Mediated Storytelling Practices and Productions: Archival Bodies of Affective Evidences

  • Jamie A. Lee University of Arizona

Abstract

Video abstract


Through hands-on work collecting digital video oral histories for the Arizona Queer Archives, bodies and bodies of knowledge in ongoing affective states of simultaneous becoming and unbecoming can be observed and encountered. Both interviewing and storytelling techniques in select oral histories are considered here to stress the salient and affective processes of mediation and (un)becoming that unfold in front of and behind the camera as part of the production of digital archival stories and subsequent access to streaming technologies. In order to explore the details of archival production, the oral history interview is understood here as a space of both intimate and public storytelling—an affective assemblage. This paper introduces archives as affective multimodalities that work to tenderly hold and structure bodies, technologies, and stories especially as these come together and apart in states of (un)becoming.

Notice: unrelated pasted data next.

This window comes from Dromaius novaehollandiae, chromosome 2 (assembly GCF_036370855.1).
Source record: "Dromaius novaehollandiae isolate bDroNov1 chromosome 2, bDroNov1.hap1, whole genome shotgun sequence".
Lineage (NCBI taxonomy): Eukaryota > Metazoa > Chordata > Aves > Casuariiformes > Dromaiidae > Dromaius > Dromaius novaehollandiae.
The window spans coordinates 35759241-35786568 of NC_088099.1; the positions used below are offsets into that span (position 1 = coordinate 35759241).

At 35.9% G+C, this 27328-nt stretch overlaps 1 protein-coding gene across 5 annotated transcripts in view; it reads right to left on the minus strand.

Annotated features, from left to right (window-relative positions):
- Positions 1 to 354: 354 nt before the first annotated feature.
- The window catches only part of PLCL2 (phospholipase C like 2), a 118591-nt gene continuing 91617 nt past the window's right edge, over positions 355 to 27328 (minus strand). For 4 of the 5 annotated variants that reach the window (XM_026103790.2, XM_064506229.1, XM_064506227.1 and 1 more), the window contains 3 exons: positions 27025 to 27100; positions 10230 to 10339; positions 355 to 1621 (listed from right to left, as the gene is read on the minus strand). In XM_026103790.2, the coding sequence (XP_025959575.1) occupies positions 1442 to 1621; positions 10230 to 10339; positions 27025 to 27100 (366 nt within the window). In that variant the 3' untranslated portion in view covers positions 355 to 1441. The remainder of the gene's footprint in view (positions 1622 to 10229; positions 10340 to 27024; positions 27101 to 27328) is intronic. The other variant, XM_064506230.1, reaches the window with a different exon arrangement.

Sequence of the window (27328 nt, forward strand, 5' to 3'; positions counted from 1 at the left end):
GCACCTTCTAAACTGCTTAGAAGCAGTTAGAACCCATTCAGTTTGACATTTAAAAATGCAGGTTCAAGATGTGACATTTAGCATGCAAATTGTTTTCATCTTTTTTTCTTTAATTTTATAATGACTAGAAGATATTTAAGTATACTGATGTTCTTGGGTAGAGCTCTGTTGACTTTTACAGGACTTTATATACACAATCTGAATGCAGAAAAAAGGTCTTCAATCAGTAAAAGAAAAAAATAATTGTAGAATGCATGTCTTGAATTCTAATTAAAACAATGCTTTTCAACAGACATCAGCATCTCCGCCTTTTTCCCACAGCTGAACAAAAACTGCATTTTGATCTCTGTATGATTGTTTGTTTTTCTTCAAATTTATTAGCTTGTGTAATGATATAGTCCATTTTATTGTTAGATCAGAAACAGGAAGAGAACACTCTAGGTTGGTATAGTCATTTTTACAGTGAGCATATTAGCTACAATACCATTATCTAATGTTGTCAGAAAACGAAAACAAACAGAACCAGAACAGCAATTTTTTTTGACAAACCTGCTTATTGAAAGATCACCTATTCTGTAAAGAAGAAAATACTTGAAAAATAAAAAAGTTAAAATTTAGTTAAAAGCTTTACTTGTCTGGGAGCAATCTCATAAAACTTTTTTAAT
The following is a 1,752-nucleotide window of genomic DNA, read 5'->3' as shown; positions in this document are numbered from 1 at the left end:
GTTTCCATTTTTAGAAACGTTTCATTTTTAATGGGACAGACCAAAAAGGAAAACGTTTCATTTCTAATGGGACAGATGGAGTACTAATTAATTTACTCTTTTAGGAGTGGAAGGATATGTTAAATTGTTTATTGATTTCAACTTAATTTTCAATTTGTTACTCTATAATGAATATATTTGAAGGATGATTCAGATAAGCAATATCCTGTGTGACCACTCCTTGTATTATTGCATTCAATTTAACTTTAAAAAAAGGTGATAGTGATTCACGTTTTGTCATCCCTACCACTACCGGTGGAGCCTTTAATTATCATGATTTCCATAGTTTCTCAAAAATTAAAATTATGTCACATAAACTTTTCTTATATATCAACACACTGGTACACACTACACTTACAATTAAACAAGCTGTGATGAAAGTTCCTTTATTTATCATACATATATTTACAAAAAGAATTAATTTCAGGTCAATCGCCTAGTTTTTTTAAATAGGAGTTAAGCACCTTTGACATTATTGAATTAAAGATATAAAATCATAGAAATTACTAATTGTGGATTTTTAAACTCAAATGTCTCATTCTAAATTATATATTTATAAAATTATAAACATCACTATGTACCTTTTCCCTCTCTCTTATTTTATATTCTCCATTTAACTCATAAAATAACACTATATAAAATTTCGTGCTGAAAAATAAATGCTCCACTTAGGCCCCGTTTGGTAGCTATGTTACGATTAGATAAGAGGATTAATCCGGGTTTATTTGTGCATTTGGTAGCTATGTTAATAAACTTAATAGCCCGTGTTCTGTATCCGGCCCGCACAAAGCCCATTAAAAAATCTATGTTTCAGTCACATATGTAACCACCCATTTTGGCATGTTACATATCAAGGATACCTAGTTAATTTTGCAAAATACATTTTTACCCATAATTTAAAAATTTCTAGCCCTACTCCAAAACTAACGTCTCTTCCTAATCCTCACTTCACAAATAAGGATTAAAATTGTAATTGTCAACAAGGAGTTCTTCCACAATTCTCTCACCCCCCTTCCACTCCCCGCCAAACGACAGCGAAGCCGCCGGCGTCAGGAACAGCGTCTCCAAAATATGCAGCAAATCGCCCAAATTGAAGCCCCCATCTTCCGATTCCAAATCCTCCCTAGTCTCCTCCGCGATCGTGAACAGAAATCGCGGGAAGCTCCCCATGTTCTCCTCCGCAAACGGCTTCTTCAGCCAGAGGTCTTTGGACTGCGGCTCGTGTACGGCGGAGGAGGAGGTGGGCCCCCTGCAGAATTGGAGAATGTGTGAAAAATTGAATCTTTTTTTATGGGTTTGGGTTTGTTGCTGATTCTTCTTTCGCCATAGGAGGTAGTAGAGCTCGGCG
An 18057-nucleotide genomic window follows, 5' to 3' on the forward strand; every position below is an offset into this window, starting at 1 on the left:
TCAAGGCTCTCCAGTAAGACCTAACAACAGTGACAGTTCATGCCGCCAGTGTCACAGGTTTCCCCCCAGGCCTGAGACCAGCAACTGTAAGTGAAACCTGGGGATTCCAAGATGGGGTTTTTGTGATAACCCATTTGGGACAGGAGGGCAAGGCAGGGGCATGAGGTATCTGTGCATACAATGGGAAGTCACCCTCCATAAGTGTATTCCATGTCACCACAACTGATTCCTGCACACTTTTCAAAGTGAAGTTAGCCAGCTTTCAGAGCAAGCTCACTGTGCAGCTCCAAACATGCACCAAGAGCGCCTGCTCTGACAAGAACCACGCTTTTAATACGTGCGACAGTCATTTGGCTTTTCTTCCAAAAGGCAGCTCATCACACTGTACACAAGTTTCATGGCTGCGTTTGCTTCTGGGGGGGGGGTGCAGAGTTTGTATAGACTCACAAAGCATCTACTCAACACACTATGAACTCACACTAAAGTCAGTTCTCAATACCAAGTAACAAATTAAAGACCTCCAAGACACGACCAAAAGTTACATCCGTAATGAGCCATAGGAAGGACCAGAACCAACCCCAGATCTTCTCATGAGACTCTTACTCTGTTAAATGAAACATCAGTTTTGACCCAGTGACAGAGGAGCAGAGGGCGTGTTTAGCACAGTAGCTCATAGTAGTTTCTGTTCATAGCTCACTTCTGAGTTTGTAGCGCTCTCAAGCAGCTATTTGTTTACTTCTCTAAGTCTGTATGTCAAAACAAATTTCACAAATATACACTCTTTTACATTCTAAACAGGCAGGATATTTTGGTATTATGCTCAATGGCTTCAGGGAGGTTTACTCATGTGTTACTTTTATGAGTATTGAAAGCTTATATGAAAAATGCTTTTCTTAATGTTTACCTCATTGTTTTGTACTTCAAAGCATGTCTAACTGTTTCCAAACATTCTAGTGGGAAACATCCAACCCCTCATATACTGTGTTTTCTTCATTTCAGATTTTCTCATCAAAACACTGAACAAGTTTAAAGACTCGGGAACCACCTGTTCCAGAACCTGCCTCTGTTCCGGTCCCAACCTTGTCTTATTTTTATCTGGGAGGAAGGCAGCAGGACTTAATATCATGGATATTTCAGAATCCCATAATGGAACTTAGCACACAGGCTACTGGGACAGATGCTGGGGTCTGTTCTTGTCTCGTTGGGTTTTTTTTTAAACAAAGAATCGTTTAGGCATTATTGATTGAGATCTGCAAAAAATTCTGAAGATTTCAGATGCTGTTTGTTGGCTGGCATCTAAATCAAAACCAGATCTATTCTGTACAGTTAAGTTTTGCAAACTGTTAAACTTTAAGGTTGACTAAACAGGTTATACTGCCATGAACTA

Published
December 9, 2016
How to Cite
LEE, Jamie A.. Mediated Storytelling Practices and Productions: Archival Bodies of Affective Evidences. Networking Knowledge: Journal of the MeCCSA Postgraduate Network, [S.l.], v. 9, n. 6, p. 74-87, dec. 2016. ISSN 1755-9944. Available at: <http://ojs.meccsa.org.uk/index.php/netknow/article/view/484>. Date accessed: 27 feb. 2017.